2h62

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2h62, resolution 1.85Å ()
Gene: BMP2, BMP2A (Homo sapiens), BMPR1A, ACVRLK3, ALK3 (Homo sapiens), Acvr2b (Mus musculus)
Activity: Receptor protein serine/threonine kinase, with EC number 2.7.11.30
Related: 1reu, 2h64
Resources: FirstGlance, OCA, RCSB, PDBsum
Coordinates: save as pdb, mmCIF, xml


Contents

Crystal structure of a ternary ligand-receptor complex of BMP-2

Publication Abstract from PubMed

BACKGROUND: Bone morphogenetic proteins (BMPs) are key regulators in the embryonic development and postnatal tissue homeostasis in all animals. Loss of function or dysregulation of BMPs results in severe diseases or even lethality. Like transforming growth factors beta (TGF-betas), activins, growth and differentiation factors (GDFs) and other members of the TGF-beta superfamily, BMPs signal by assembling two types of serine/threonine-kinase receptor chains to form a hetero-oligomeric ligand-receptor complex. BMP ligand receptor interaction is highly promiscuous, i.e. BMPs bind more than one receptor of each subtype, and a receptor bind various ligands. The activin type II receptors are of particular interest, since they bind a large number of diverse ligands. In addition they act as high-affinity receptors for activins but are also low-affinity receptors for BMPs. ActR-II and ActR-IIB therefore represent an interesting example how affinity and specificity might be generated in a promiscuous background. RESULTS: Here we present the high-resolution structures of the ternary complexes of wildtype and a variant BMP-2 bound to its high-affinity type I receptor BMPR-IA and its low-affinity type II receptor ActR-IIB and compare them with the known structures of binary and ternary ligand-receptor complexes of BMP-2. In contrast to activin or TGF-beta3 no changes in the dimer architecture of the BMP-2 ligand occur upon complex formation. Functional analysis of the ActR-IIB binding epitope shows that hydrophobic interactions dominate in low-affinity binding of BMPs; polar interactions contribute only little to binding affinity. However, a conserved H-bond in the center of the type II ligand-receptor interface, which does not contribute to binding in the BMP-2 - ActR-IIB interaction can be mutationally activated resulting in a BMP-2 variant with high-affinity for ActR-IIB. Further mutagenesis studies were performed to elucidate the binding mechanism allowing us to construct BMP-2 variants with defined type II receptor binding properties. CONCLUSION: Binding specificity of BMP-2 for its three type II receptors BMPR-II, Act-RII and ActR-IIB is encoded on single amino acid level. Exchange of only one or two residues results in BMP-2 variants with a dramatically altered type II receptor specificity profile, possibly allowing construction of BMP-2 variants that address a single type II receptor. The structure-/function studies presented here revealed a new mechanism, in which the energy contribution of a conserved H-bond is modulated by surrounding intramolecular interactions to achieve a switch between low- and high-affinity binding.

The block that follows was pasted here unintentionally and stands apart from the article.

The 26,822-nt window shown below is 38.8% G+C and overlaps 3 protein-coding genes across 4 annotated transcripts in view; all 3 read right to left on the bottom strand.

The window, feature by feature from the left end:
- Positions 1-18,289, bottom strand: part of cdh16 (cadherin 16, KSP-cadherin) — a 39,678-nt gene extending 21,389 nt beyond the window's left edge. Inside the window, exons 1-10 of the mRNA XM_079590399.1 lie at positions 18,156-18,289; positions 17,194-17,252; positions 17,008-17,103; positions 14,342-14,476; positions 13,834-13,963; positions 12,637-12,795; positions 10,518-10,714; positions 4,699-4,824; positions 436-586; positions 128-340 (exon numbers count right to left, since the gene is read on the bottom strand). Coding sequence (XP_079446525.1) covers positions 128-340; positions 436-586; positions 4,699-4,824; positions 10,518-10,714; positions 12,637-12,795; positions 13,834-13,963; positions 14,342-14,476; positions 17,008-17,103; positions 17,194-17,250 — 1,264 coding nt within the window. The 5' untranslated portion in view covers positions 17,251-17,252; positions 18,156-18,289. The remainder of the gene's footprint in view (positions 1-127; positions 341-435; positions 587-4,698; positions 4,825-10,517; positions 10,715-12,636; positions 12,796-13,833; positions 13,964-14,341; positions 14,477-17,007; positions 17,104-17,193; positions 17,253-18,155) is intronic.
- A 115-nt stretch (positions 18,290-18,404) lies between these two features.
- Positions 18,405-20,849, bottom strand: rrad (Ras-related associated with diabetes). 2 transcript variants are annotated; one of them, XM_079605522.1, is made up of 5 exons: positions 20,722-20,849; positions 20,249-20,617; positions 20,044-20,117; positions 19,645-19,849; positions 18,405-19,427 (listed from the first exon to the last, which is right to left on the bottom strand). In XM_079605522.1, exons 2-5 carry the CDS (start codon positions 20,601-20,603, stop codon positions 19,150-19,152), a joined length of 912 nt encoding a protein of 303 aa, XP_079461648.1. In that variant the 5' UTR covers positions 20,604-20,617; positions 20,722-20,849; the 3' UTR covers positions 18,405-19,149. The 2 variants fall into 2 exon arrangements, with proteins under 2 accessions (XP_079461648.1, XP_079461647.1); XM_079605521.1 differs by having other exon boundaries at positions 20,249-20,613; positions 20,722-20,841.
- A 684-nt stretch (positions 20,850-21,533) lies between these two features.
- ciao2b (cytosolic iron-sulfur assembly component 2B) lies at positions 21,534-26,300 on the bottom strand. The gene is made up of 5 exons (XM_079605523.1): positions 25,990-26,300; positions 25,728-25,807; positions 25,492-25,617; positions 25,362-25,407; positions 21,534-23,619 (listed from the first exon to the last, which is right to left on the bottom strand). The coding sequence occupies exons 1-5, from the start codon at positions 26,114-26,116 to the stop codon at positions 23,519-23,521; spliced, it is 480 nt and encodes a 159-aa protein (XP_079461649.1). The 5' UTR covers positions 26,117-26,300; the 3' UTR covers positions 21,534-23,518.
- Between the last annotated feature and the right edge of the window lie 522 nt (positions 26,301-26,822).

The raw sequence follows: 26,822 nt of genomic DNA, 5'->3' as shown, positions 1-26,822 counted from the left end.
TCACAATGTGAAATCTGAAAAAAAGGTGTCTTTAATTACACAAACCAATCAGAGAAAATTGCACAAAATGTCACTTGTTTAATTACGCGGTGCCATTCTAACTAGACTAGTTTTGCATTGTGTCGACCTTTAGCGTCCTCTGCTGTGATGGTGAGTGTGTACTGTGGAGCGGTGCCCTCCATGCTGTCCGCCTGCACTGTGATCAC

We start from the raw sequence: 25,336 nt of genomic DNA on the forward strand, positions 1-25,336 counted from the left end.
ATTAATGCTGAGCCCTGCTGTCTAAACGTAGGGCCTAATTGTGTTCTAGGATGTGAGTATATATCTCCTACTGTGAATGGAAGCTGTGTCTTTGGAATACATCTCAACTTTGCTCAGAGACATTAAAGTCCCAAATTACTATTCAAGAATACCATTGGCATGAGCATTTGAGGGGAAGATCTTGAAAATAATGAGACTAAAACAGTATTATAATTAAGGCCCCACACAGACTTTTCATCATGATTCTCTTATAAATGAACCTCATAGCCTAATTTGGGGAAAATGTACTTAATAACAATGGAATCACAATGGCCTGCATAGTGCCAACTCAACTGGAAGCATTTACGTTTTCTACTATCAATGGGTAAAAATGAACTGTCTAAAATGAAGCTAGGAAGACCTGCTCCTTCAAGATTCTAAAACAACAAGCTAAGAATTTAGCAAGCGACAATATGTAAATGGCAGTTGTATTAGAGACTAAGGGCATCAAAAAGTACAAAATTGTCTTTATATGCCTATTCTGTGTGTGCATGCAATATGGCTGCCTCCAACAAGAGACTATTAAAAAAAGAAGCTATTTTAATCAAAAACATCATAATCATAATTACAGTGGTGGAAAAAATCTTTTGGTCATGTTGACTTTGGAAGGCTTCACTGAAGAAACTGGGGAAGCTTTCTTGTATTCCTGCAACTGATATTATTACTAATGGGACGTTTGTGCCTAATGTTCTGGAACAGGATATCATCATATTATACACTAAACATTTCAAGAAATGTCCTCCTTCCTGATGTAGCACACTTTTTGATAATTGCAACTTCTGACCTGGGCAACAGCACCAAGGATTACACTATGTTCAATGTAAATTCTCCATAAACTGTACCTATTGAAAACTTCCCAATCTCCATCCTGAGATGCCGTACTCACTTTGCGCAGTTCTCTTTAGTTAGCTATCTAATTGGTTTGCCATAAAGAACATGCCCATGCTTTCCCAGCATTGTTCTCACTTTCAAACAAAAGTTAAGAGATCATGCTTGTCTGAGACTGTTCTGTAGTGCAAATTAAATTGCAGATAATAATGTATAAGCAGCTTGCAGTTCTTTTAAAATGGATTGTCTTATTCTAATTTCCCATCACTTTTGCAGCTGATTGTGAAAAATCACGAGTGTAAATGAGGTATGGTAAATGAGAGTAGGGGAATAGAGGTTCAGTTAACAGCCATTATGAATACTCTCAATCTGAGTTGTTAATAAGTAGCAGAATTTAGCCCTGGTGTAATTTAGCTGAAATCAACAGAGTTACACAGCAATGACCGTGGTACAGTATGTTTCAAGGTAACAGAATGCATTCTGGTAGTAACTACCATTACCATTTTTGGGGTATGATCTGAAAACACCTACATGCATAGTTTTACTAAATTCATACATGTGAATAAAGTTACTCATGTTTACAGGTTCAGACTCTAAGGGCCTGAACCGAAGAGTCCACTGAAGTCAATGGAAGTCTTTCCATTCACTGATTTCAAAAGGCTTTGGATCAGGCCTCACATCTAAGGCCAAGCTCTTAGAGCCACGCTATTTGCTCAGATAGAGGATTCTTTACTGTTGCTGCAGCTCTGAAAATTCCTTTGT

A silent H-bond can be mutationally activated for high-affinity interaction of BMP-2 and activin type IIB receptor., Weber D, Kotzsch A, Nickel J, Harth S, Seher A, Mueller U, Sebald W, Mueller TD, BMC Struct Biol. 2007 Feb 12;7:6. PMID:17295905

From MEDLINE®/PubMed®, a database of the U.S. National Library of Medicine.

Disease

[BMR1A_HUMAN] Defects in BMPR1A are a cause of juvenile polyposis syndrome (JPS) [MIM:174900]; also known as juvenile intestinal polyposis (JIP). JPS is an autosomal dominant gastrointestinal hamartomatous polyposis syndrome in which patients are at risk for developing gastrointestinal cancers. The lesions are typified by a smooth histological appearance, predominant stroma, cystic spaces and lack of a smooth muscle core. Multiple juvenile polyps usually occur in a number of Mendelian disorders. Sometimes, these polyps occur without associated features as in JPS; here, polyps tend to occur in the large bowel and are associated with an increased risk of colon and other gastrointestinal cancers.[1][2][3][4][5] Defects in BMPR1A are a cause of Cowden disease (CD) [MIM:158350]. CD is an autosomal dominant cancer syndrome characterized by multiple hamartomas and by a high risk for breast, thyroid and endometrial cancers.[6][7] Defects in BMPR1A are the cause of hereditary mixed polyposis syndrome 2 (HMPS2) [MIM:610069]. Hereditary mixed polyposis syndrome (HMPS) is characterized by atypical juvenile polyps, colonic adenomas, and colorectal carcinomas.[8] Note=A microdeletion of chromosome 10q23 involving BMPR1A and PTEN is a cause of chromosome 10q23 deletion syndrome, which shows overlapping features of the following three disorders: Bannayan-Zonana syndrome, Cowden disease and juvenile polyposis syndrome.[9]